I don’t say these things in an attempt to create guilt.  Really, I don’t.  But I needed to be reminded.  Maybe you needed to be reminded, too.  The apostle Paul said, “In everything give thanks” (1 Thess. 5:18).  My life should be filled with thanksgiving.  Not just for the material possessions I mentioned above, but for all things, and, above all, for Jesus.  Everything I have is a gift from God.  The more I cultivate a heart of thanksgiving, the more I recognize that, and the more apt I am to be generous with what I’ve been given.  Why?  Because I understand that it was never mine to begin with.  All I have, and all I am, is God’s.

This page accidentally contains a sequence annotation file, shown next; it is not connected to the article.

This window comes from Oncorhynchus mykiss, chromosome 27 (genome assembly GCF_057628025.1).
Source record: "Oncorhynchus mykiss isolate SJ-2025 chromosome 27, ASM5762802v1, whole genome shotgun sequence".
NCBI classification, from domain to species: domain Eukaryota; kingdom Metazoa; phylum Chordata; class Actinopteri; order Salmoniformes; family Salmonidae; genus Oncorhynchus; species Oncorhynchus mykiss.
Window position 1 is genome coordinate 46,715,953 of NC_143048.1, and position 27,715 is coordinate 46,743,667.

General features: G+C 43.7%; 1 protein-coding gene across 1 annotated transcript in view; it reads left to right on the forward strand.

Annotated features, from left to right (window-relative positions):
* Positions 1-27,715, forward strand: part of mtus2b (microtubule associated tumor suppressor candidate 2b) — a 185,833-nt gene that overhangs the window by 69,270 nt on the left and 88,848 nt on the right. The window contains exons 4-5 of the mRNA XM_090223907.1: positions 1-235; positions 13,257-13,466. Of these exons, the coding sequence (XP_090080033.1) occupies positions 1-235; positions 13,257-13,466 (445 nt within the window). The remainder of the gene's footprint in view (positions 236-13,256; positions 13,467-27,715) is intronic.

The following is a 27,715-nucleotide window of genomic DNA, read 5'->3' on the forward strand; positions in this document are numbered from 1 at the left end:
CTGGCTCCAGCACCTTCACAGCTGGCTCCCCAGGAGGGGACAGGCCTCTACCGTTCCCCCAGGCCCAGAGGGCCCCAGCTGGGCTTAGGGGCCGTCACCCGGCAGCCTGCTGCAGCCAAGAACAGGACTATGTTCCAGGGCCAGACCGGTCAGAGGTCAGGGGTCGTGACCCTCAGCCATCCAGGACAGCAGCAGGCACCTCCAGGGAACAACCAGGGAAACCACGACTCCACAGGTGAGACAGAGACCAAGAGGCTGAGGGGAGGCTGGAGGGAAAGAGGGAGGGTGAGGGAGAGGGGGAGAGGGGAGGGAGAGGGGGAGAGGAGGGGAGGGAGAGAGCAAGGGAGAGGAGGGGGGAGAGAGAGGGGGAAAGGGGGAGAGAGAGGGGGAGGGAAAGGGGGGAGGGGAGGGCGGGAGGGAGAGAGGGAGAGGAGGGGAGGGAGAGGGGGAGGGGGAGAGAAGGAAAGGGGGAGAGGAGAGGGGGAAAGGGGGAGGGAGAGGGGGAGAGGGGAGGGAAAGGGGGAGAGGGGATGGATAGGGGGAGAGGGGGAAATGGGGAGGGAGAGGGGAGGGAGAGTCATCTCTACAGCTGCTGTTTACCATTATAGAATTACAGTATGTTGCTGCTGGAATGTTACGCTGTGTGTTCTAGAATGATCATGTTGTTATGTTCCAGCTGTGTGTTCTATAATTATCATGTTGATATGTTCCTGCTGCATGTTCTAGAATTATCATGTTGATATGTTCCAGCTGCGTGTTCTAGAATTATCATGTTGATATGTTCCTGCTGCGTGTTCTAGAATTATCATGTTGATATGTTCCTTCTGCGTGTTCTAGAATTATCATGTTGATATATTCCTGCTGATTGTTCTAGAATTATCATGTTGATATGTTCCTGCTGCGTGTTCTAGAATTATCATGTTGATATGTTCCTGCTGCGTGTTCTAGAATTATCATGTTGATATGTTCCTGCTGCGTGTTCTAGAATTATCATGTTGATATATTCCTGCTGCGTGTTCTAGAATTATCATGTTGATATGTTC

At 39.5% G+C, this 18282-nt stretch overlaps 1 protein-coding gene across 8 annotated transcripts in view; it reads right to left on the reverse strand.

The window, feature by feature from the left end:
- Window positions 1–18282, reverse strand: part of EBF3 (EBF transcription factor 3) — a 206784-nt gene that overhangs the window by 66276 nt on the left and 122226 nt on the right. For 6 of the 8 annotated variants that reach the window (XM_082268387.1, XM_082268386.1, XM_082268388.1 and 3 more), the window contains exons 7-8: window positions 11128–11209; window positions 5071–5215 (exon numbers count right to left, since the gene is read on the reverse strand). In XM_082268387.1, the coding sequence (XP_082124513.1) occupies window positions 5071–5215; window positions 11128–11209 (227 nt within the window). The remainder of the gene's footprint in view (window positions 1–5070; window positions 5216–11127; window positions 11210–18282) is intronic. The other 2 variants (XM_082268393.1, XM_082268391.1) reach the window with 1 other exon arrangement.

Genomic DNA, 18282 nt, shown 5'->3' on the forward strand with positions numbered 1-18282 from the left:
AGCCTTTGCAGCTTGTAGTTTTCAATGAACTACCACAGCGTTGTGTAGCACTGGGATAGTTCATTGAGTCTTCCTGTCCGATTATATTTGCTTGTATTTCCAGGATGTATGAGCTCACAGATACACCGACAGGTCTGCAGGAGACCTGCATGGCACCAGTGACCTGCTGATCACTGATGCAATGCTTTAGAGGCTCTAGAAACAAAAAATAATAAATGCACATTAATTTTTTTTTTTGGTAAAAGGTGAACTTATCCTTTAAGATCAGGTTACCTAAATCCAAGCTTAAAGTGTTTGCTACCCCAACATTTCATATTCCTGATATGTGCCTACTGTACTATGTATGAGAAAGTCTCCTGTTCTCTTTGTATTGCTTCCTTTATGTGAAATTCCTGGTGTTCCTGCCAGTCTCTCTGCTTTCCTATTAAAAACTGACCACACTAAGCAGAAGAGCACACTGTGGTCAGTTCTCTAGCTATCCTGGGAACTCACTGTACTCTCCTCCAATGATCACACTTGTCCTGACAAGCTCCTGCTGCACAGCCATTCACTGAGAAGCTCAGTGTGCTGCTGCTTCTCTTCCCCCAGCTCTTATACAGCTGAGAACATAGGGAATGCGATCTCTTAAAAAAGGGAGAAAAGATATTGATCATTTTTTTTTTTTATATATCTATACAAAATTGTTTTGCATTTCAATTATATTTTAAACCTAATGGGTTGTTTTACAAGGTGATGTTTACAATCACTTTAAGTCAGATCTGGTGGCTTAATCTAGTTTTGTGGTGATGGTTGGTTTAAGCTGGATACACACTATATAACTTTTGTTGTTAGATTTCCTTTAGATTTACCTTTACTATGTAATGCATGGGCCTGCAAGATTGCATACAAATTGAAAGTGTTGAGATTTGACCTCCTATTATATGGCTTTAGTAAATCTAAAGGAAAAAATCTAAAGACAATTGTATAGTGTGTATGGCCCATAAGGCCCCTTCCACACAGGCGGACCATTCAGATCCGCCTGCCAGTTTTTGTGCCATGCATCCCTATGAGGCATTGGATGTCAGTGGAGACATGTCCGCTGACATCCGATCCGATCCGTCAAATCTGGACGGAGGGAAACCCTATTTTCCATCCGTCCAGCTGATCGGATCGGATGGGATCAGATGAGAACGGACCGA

The rich and the poor have a common bond,
The LORD is maker of them all.
Proverbs 22:2

For the poor will never cease to be in the land; therefore I command you, saying, ‘You shall freely open your hand to your brother, to your needy and poor in your land.’
Deuteronomy 15:11

 What are you thankful for today?

February 2, 2011

Those faces…

I can’t even look at a photo of an Ethiopian child without my heart nearly bursting out of my chest and my eyes welling up with tears.

Is this normal?

In other news, my new books arrived in the mail today!  Where do I begin?